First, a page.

In two weeks time, the 3rd Citizen Cyberscience Summit will be held in London.
In the past few months, I’ve been working closely with some of the Citizen Cyberlab team, making some videos of events they attend and running their podcast Citizens of Science, and have watched them get ready for the 2014 Citizen Cyberscience Summit.
It’s traditionally been more of a conference event with speakers who specialise in different areas of citizen science. This year, it’s taking on more and more.
I spoke to the organisers to get an idea of what is to come:
Citizen science has grown phenomenally over the past few years, expanding beyond volunteer computing to volunteer thinking and many other ideas. It’s becoming so big that even, as Muki Haklay said, policies are needed and the commercial industries are starting to become interested.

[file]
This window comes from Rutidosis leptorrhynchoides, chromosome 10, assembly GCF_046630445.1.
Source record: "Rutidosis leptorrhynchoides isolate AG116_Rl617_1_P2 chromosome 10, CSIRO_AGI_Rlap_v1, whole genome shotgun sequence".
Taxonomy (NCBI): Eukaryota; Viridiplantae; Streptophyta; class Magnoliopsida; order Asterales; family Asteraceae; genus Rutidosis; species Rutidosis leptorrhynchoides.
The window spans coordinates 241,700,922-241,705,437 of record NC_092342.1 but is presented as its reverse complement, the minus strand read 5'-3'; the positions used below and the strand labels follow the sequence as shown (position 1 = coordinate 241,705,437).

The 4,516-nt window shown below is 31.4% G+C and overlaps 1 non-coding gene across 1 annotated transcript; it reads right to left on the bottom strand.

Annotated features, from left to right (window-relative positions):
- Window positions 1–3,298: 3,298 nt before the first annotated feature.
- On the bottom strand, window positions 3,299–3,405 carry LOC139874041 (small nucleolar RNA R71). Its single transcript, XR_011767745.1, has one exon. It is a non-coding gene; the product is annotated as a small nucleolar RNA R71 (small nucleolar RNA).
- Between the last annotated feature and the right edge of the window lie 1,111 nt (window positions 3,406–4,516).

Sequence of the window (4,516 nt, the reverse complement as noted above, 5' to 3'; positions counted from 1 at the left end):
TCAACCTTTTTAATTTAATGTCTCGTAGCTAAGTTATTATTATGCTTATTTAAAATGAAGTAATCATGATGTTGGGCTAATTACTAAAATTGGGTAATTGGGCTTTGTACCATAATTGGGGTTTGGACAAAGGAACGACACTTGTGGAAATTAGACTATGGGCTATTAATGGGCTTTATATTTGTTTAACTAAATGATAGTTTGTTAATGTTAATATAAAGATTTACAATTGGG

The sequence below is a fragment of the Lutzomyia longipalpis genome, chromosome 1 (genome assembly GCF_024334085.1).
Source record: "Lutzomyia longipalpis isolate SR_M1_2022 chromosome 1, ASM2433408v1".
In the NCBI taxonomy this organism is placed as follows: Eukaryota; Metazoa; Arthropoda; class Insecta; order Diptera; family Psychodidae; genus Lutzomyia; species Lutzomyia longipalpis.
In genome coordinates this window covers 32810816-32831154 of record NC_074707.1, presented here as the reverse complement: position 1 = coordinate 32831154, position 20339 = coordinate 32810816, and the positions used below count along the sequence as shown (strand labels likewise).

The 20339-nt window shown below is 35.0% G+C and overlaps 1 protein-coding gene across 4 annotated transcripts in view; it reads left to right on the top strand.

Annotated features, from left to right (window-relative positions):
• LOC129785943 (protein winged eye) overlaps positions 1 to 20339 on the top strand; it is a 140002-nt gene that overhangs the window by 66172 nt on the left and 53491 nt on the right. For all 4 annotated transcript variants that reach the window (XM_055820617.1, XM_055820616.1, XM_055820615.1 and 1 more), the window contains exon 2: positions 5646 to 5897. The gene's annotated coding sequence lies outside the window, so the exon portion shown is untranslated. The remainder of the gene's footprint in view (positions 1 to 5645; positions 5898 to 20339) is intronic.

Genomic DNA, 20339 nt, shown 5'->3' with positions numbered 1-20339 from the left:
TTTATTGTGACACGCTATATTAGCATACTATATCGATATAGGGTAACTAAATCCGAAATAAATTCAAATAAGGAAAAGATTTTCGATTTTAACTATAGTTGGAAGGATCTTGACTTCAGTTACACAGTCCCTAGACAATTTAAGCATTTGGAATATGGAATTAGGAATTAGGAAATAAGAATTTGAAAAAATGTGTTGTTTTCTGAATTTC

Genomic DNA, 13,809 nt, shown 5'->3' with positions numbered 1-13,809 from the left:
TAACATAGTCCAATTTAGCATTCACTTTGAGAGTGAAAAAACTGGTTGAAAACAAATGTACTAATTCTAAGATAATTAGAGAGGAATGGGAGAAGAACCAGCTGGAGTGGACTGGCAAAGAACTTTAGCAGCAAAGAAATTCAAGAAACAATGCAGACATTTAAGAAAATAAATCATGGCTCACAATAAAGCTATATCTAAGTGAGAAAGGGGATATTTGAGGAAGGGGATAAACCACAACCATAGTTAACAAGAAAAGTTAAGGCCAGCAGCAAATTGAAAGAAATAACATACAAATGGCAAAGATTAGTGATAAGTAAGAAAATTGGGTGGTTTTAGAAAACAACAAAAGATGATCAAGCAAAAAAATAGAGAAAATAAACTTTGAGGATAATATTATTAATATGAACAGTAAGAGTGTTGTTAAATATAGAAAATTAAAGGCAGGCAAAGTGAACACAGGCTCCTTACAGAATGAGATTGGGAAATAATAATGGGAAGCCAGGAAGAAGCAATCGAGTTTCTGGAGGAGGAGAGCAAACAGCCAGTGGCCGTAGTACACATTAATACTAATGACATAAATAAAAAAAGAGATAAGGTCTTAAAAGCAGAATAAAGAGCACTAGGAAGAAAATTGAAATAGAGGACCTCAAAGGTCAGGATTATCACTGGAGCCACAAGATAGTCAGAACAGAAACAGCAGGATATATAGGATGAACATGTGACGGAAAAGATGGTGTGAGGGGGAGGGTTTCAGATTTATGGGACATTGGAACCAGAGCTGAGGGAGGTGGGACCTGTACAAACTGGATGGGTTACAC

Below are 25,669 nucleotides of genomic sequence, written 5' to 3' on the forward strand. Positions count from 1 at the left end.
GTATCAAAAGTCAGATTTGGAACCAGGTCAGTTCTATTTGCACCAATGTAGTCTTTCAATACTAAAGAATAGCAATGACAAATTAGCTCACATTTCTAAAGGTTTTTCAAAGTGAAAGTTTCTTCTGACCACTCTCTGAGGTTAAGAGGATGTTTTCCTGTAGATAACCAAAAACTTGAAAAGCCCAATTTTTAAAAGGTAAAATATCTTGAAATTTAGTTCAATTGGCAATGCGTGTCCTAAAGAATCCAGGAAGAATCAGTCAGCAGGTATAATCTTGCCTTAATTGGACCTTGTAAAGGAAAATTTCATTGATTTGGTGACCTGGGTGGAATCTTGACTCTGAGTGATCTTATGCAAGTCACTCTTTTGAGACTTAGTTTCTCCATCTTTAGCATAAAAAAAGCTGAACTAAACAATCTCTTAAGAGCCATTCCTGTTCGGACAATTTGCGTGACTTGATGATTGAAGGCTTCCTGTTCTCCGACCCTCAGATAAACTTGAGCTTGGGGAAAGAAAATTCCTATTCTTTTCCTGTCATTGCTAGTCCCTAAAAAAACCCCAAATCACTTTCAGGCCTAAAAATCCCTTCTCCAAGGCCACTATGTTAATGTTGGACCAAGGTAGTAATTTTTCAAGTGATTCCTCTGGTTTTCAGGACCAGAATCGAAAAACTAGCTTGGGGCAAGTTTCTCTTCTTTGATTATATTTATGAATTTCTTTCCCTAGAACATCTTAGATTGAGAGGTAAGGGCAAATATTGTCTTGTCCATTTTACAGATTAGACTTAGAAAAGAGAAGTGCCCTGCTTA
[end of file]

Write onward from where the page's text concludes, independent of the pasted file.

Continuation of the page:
What is also unusual about this event is that it is the first time I have heard (correct me if I am wrong) of a conference bringing both the professional and amateur scientists together to discuss old, current and new projects. Citizen science is no longer about the professional scientists setting the projects and citizens just collecting data. It has become an engagement between two groups who each have an equal desire in seeing a project done well. I explored this with several people in the Citizens of Science podcast series: what is science?
I’m particularly looking forward to the event, and will be roaming around to catch some sound bites and videos for those who cant make it.
If you want to find out more about the event, you can follow @CitizenCyberlab on Twitter and use the hashtag #ccs14.